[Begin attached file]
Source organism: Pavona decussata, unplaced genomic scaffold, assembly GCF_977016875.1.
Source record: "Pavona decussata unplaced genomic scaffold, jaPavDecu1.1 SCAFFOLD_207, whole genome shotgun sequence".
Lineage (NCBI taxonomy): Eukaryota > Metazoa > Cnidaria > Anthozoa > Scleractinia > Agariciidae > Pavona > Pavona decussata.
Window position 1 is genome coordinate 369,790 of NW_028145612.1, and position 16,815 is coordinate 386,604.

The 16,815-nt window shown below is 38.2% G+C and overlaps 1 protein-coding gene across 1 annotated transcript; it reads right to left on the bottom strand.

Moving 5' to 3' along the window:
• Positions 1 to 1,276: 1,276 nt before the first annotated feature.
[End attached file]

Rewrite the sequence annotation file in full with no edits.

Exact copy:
Source organism: Pavona decussata, unplaced genomic scaffold, assembly GCF_977016875.1.
Source record: "Pavona decussata unplaced genomic scaffold, jaPavDecu1.1 SCAFFOLD_207, whole genome shotgun sequence".
Lineage (NCBI taxonomy): Eukaryota > Metazoa > Cnidaria > Anthozoa > Scleractinia > Agariciidae > Pavona > Pavona decussata.
Window position 1 is genome coordinate 369,790 of NW_028145612.1, and position 16,815 is coordinate 386,604.

The 16,815-nt window shown below is 38.2% G+C and overlaps 1 protein-coding gene across 1 annotated transcript; it reads right to left on the bottom strand.

Moving 5' to 3' along the window:
• Positions 1 to 1,276: 1,276 nt before the first annotated feature.